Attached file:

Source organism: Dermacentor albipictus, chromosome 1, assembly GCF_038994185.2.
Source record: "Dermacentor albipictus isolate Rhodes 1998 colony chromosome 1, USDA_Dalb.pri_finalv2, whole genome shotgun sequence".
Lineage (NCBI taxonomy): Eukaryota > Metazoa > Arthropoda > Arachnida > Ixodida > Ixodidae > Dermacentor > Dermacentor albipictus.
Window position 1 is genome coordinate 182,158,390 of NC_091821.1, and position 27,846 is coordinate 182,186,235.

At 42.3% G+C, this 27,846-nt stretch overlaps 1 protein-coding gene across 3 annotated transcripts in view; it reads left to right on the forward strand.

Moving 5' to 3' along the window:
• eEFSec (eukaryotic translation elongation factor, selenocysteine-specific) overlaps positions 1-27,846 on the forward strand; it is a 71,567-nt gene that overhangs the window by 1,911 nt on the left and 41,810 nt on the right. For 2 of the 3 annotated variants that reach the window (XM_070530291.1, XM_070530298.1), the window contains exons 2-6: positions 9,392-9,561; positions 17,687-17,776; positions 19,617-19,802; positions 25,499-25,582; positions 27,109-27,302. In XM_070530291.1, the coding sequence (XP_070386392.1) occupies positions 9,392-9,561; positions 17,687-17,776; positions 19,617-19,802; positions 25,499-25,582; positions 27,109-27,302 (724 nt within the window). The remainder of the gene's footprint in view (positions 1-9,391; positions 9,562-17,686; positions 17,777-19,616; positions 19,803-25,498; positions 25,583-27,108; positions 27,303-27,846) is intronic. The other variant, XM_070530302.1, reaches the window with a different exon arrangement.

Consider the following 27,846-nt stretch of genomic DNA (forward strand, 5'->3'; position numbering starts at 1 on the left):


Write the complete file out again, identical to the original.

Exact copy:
Source organism: Dermacentor albipictus, chromosome 1, assembly GCF_038994185.2.
Source record: "Dermacentor albipictus isolate Rhodes 1998 colony chromosome 1, USDA_Dalb.pri_finalv2, whole genome shotgun sequence".
Lineage (NCBI taxonomy): Eukaryota > Metazoa > Arthropoda > Arachnida > Ixodida > Ixodidae > Dermacentor > Dermacentor albipictus.
Window position 1 is genome coordinate 182,158,390 of NC_091821.1, and position 27,846 is coordinate 182,186,235.

At 42.3% G+C, this 27,846-nt stretch overlaps 1 protein-coding gene across 3 annotated transcripts in view; it reads left to right on the forward strand.

Moving 5' to 3' along the window:
• eEFSec (eukaryotic translation elongation factor, selenocysteine-specific) overlaps positions 1-27,846 on the forward strand; it is a 71,567-nt gene that overhangs the window by 1,911 nt on the left and 41,810 nt on the right. For 2 of the 3 annotated variants that reach the window (XM_070530291.1, XM_070530298.1), the window contains exons 2-6: positions 9,392-9,561; positions 17,687-17,776; positions 19,617-19,802; positions 25,499-25,582; positions 27,109-27,302. In XM_070530291.1, the coding sequence (XP_070386392.1) occupies positions 9,392-9,561; positions 17,687-17,776; positions 19,617-19,802; positions 25,499-25,582; positions 27,109-27,302 (724 nt within the window). The remainder of the gene's footprint in view (positions 1-9,391; positions 9,562-17,686; positions 17,777-19,616; positions 19,803-25,498; positions 25,583-27,108; positions 27,303-27,846) is intronic. The other variant, XM_070530302.1, reaches the window with a different exon arrangement.

Consider the following 27,846-nt stretch of genomic DNA (forward strand, 5'->3'; position numbering starts at 1 on the left):